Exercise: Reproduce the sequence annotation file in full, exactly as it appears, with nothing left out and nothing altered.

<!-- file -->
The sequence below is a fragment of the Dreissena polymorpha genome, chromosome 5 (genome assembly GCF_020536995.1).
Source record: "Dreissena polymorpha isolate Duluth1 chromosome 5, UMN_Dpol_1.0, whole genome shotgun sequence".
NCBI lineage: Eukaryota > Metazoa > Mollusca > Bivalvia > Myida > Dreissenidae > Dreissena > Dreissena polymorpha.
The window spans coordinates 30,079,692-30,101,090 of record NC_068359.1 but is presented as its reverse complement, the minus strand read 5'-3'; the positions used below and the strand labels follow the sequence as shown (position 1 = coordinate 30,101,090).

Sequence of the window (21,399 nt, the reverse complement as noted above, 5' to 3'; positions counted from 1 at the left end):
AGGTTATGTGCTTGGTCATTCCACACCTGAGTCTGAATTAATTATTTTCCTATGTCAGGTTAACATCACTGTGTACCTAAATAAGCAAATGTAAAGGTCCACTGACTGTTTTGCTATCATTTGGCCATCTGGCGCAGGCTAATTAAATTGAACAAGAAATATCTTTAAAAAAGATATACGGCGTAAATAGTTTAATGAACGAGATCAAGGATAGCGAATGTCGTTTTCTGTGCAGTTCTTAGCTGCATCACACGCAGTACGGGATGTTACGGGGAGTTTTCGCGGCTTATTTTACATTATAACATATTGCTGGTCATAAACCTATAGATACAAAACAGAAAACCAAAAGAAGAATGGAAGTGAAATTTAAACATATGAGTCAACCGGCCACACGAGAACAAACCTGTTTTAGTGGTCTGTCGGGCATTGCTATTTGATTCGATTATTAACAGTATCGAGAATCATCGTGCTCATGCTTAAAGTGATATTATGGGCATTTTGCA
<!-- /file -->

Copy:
The sequence below is a fragment of the Dreissena polymorpha genome, chromosome 5 (genome assembly GCF_020536995.1).
Source record: "Dreissena polymorpha isolate Duluth1 chromosome 5, UMN_Dpol_1.0, whole genome shotgun sequence".
NCBI lineage: Eukaryota > Metazoa > Mollusca > Bivalvia > Myida > Dreissenidae > Dreissena > Dreissena polymorpha.
The window spans coordinates 30,079,692-30,101,090 of record NC_068359.1 but is presented as its reverse complement, the minus strand read 5'-3'; the positions used below and the strand labels follow the sequence as shown (position 1 = coordinate 30,101,090).

Sequence of the window (21,399 nt, the reverse complement as noted above, 5' to 3'; positions counted from 1 at the left end):
AGGTTATGTGCTTGGTCATTCCACACCTGAGTCTGAATTAATTATTTTCCTATGTCAGGTTAACATCACTGTGTACCTAAATAAGCAAATGTAAAGGTCCACTGACTGTTTTGCTATCATTTGGCCATCTGGCGCAGGCTAATTAAATTGAACAAGAAATATCTTTAAAAAAGATATACGGCGTAAATAGTTTAATGAACGAGATCAAGGATAGCGAATGTCGTTTTCTGTGCAGTTCTTAGCTGCATCACACGCAGTACGGGATGTTACGGGGAGTTTTCGCGGCTTATTTTACATTATAACATATTGCTGGTCATAAACCTATAGATACAAAACAGAAAACCAAAAGAAGAATGGAAGTGAAATTTAAACATATGAGTCAACCGGCCACACGAGAACAAACCTGTTTTAGTGGTCTGTCGGGCATTGCTATTTGATTCGATTATTAACAGTATCGAGAATCATCGTGCTCATGCTTAAAGTGATATTATGGGCATTTTGCA